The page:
The rodeo is over, carnival questions are not


Three weeks ago, folks on the new Titan carnival ride at the Houston Livestock Show and Rodeo got the scare of their lives.

Riders were stuck in the air, seventeen stories high, for eight agonizing minutes. The Rodeo told the media there was nothing to see here: no mechanical issues, no repairs needed.

No offense, but how do we know that? How can a ride get stuck with folks dangling in the air and nothing be wrong?

Here’s the problem. In Houston, when the sacred cow speaks, lots of folks are afraid to question it.

Not us.

“We’re already fighting with the rodeo over charity financial records,” says Wayne Dolcefino, President of Dolcefino Consulting. “How do we know what really happened on that ride? Do we really expect a charity that hides financial records to cough up safety records?”

We checked. The Titan ride that messed up this year was operated by Ray Cammack Shows, the Arizona carnival operator that’s been doing business with the Rodeo for a very long time – even after someone got killed on one of their rides in 2011.  The company has run the popular carnival since 1994.

A federal investigative report into the death of Brian Greenhouse, cited by the Houston Chronicle, claimed the company misrepresented the portable ride’s safety records and failed to document or release previously reported malfunctions. But that didn’t end the business deal with the Rodeo.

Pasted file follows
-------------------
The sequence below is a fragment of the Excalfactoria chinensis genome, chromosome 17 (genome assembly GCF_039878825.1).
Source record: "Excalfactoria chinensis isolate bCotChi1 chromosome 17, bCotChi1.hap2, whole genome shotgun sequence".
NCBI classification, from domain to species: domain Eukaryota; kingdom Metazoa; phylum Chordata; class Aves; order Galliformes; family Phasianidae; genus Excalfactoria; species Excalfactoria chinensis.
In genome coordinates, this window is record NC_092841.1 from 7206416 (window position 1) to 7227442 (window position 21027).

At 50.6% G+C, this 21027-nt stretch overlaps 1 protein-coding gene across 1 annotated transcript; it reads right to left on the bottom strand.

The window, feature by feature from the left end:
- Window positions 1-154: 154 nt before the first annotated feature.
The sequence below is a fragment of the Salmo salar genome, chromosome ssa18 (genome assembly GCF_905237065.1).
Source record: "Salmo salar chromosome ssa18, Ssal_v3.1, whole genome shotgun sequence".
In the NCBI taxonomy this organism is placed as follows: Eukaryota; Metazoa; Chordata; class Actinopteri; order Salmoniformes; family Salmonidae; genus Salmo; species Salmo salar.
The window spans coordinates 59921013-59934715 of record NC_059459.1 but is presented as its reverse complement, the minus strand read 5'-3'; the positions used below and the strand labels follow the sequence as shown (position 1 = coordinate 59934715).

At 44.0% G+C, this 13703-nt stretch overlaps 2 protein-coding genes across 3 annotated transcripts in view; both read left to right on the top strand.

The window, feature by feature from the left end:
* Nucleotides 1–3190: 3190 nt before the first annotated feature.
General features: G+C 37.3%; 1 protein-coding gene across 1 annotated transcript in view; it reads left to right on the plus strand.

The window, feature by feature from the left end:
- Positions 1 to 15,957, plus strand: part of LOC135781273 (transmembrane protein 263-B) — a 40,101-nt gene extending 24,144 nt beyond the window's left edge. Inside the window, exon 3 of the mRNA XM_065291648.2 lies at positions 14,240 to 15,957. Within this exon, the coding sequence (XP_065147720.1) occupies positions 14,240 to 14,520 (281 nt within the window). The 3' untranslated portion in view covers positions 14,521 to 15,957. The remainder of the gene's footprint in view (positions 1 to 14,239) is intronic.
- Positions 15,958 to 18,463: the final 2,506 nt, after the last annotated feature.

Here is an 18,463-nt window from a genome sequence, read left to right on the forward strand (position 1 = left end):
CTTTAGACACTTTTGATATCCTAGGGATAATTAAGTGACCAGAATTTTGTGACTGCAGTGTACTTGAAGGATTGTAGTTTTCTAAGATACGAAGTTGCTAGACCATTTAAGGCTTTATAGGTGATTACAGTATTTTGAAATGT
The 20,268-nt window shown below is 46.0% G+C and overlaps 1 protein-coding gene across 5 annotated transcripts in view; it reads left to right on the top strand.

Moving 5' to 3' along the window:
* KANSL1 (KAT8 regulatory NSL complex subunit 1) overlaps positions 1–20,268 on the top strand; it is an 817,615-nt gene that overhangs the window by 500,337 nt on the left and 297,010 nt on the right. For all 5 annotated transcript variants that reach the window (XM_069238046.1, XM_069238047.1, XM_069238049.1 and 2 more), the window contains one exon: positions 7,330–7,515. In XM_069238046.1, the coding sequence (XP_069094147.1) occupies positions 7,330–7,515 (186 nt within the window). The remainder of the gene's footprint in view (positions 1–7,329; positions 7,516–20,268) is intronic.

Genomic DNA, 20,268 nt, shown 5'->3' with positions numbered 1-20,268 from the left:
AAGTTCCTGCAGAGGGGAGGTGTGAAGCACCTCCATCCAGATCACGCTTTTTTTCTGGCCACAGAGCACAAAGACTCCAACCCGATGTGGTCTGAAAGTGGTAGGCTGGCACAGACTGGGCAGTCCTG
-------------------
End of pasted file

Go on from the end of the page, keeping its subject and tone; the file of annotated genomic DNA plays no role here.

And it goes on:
In 2015, a KPRC Investigative Report claimed the Rodeo had 11 serious injuries in the four years following that death. In 2012, the television station reported a three-year-old girl was thrown from the Techno jump ride.

That hasn’t stopped the Rodeo folks from doing more business with Ray Cammack Shows, but as we looked at this year’s carnival trouble, we found records showing the Rodeo is about to make a decision on a new five-year contract for the carnival operations.

It’s not just a question of safety. There’s also a question about the money going to the kids. Documents on the Rodeo website claim the bidders have to tell the Rodeo how much of their take they are willing to share with the Rodeo, and, if you believe the hype, scholarships for kids.

That is what we want too.

The Houston Livestock Show and Rodeo has been fighting our requests to see financial records about international investments and money being made by the Rodeo board members who have a conflict of interest.

“We asked the Rodeo on Monday afternoon to give us records about accidents or mishaps during the last year’s rodeo because we think a public charity should be totally transparent,” says Dolcefino.

“We also asked for the current contract and copies of the proposals for the next carnival operator. Safety is obviously the most important thing, but we want to see who’s offering more money for the children, because that’s what this is really supposed to be about, isn’t it?”